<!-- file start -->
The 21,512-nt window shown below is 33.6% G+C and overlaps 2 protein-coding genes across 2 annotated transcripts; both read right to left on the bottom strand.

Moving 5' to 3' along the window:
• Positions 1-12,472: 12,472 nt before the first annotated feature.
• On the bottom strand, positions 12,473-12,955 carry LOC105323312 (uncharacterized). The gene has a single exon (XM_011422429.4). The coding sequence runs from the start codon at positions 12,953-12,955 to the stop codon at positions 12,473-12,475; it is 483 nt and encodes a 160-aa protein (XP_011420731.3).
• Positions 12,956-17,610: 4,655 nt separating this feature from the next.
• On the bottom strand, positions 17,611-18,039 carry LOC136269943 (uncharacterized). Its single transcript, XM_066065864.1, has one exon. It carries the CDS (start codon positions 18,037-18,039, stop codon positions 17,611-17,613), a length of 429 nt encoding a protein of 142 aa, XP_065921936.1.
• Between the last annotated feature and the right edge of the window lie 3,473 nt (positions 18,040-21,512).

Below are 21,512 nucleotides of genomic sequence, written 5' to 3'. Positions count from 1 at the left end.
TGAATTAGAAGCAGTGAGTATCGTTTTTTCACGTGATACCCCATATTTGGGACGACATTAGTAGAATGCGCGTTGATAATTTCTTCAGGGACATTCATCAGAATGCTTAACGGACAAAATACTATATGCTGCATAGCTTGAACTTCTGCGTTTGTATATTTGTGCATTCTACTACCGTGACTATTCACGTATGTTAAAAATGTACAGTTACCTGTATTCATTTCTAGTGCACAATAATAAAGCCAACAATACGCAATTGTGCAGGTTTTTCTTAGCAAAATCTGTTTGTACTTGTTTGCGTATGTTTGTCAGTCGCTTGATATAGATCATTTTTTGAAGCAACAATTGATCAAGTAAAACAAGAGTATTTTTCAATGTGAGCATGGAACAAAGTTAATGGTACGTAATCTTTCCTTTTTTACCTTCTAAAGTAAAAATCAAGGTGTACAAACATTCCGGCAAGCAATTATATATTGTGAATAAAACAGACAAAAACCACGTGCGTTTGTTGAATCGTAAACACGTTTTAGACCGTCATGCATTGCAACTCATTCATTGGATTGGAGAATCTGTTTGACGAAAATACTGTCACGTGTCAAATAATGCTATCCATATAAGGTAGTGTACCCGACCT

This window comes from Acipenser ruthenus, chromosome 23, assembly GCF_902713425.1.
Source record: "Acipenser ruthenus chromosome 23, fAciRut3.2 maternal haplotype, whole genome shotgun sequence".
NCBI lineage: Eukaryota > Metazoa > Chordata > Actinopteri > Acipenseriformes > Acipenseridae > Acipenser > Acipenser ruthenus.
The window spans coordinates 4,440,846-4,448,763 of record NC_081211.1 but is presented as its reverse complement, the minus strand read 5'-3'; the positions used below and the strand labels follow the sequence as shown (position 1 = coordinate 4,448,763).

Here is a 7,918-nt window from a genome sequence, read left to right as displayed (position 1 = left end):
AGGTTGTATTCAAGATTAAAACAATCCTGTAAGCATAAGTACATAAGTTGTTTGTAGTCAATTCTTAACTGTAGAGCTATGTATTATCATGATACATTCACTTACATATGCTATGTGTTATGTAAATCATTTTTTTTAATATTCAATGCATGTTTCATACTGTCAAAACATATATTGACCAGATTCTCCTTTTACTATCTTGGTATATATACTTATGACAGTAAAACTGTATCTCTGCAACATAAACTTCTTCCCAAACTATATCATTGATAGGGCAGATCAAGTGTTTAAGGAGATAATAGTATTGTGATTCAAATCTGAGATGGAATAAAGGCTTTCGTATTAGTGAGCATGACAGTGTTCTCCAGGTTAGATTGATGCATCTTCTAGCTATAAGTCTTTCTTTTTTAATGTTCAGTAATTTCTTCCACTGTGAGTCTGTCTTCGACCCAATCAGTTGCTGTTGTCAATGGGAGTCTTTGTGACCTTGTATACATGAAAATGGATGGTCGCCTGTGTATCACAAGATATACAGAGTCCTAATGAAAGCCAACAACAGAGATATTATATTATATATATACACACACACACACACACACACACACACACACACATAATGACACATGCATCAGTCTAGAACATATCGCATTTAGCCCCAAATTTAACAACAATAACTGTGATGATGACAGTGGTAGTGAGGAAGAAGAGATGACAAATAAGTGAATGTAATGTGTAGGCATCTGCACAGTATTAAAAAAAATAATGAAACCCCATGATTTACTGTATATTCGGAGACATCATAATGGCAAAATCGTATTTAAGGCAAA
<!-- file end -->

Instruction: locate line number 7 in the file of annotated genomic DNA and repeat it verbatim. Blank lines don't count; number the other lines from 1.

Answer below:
• Between the last annotated feature and the right edge of the window lie 3,473 nt (positions 18,040-21,512).